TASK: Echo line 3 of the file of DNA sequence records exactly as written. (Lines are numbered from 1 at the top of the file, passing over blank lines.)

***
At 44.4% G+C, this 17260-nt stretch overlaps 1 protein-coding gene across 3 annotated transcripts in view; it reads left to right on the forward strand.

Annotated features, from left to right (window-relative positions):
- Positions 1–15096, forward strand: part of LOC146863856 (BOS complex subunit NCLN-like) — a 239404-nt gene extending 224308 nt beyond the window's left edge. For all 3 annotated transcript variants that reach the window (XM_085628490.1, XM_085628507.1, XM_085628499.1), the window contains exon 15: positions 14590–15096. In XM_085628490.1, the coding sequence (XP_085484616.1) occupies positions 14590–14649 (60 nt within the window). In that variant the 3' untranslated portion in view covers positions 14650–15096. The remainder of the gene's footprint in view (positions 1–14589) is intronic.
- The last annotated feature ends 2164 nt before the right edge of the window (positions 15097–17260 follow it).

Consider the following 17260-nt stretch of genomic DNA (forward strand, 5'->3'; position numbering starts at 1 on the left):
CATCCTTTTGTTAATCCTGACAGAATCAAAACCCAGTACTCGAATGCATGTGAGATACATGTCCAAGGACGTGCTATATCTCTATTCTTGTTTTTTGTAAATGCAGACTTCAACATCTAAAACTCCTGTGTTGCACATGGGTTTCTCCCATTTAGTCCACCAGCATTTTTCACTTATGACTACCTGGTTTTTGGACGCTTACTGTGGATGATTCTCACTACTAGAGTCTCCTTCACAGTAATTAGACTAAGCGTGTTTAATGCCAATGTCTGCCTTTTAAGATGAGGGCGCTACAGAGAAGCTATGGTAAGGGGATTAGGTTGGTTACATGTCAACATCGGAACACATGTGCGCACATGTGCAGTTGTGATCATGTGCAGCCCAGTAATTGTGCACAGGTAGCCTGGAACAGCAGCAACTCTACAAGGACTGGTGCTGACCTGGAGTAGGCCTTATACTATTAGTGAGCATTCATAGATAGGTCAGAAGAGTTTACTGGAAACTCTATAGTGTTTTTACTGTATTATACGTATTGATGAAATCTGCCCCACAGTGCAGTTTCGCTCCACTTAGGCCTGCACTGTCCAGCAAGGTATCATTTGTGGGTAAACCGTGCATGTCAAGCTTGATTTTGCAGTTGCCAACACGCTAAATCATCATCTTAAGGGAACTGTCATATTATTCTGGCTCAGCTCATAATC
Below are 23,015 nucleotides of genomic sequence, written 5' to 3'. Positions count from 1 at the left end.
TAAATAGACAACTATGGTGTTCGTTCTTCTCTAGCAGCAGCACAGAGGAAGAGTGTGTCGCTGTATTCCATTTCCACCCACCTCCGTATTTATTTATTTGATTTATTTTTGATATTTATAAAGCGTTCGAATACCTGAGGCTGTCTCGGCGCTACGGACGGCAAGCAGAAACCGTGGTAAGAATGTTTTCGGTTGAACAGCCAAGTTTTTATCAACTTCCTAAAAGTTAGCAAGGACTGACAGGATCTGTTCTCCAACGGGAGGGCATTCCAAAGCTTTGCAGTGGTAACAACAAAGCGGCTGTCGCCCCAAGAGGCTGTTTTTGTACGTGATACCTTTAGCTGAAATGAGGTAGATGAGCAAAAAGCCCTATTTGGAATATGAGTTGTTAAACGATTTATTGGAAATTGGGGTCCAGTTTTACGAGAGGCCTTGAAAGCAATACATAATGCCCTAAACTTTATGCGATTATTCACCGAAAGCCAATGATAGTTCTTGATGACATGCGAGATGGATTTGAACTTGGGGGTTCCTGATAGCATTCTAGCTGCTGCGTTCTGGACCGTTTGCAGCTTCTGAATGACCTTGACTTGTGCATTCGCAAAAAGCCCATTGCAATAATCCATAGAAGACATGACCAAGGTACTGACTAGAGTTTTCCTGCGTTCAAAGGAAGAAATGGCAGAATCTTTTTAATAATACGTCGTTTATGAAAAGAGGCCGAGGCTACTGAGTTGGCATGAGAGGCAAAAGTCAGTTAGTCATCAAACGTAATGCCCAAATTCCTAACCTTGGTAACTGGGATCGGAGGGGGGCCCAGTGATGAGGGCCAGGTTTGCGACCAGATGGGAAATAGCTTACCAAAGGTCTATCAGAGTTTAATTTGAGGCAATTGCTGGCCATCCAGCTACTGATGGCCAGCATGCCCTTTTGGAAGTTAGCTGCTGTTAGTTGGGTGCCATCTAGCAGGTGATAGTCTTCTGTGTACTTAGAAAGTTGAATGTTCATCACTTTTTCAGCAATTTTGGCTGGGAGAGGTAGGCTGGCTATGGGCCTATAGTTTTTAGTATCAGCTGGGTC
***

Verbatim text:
- Positions 1–15096, forward strand: part of LOC146863856 (BOS complex subunit NCLN-like) — a 239404-nt gene extending 224308 nt beyond the window's left edge. For all 3 annotated transcript variants that reach the window (XM_085628490.1, XM_085628507.1, XM_085628499.1), the window contains exon 15: positions 14590–15096. In XM_085628490.1, the coding sequence (XP_085484616.1) occupies positions 14590–14649 (60 nt within the window). In that variant the 3' untranslated portion in view covers positions 14650–15096. The remainder of the gene's footprint in view (positions 1–14589) is intronic.